Ban a Book? Really?

It’s Banned Books Week. It’s a little disappointing that we, as a society built on freedoms, needs to acknowledge that we still have a problem in trying to censor material, particularly material that is part of the learning process.

Over on Twitter, the newly relaunched Reading Rainbow is soliciting stories from folks on their personal banning experience. Just check out @readingrainbow and their #BannedBooksWeek and #MyStory hashtags to see some of the tales being told. It is particularly surprising to see the role that some librarians, the very folks who should be protecting and promoting said books, have played in the process.

Which gets us to Eduflack’s tale. I remember it all quite well. When I was in elementary school, I was a huge fan of Judy Blume, I read any book that had her name on the cover. I loved them. Owned many of them, and read them over and over and over again.

One day, Eduflack went to the local library to check out one of Blume’s titles he didn’t have. The book? Are You There God?, It’s Me Margaret. If you are unaware of the book, go ahead and click on the title and check out the Wiki summary.

At any rate, the local librarian wouldn’t let me check the book out of the library. I had a library card. I hadn’t maxed out my checked out books yet. I had no overdue books. But I was blocked at the desk.

The librarian then placed a call to my mother. Yep, getting ratted out to my own mom. The librarian explained that I wanted to check out this book. She wasn’t going to let me, because she felt the book was inappropriate, both because of my age and because of my gender. My mom, a good liberal and a great English teacher, didn’t quite understand the problem. She told the librarian to let me have the book. There would be no book banning in the future Eduflack’s house.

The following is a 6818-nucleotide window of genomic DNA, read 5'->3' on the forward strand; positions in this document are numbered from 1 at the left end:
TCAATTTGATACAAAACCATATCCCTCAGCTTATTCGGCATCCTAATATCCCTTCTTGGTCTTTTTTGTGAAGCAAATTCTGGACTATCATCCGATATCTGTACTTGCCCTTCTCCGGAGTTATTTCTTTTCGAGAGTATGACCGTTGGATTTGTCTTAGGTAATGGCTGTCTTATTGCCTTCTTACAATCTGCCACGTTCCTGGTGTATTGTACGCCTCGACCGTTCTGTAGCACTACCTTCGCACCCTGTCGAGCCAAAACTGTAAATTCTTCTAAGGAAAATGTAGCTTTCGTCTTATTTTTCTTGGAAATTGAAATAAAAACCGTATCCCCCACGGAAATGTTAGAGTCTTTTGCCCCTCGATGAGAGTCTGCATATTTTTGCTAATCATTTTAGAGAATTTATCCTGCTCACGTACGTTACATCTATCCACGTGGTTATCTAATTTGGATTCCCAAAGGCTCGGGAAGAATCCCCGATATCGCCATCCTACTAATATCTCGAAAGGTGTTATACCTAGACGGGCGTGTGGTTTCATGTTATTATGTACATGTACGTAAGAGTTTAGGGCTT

Then dear ol’ mom went out and bought me the book, so I wouldn’t have future issues at the local library. I remember reading the book many times in the years after the incident. And somehow I managed to survive without any emotional scars or spiritual questions or concerns about my gender.

I’m always amazed by the books I see on the “banned” list here in the United States. Books that I adore and that have shaped my thinking and my life. Robert Penn Warren’s All the King’s Men (a far better book than either version of the movie). Catcher in the Rye. Go Ask Alice. How to Eat Fried Worms. James and the Giant Peach. Lord of the Flies. A Wrinkle in Time. Most things written by Judy Blume … and by S.E. Hinton.

One of my favorite movies (and a damned good book by Christopher Buckley) is Thank You for Smoking. The protagonist is a tobacco lobbyist. When asked what he would do when his son was of age and wanted to smoke, he replies, “I’d buy him his first pack.”

That’s how I feel about banned books. Either of my kids want to read a title that a teacher or a librarian or a talking head says is inappropriate material for a child or teen, I’ll buy them their own copy. My mom did it for me. I’ll carry it forward.

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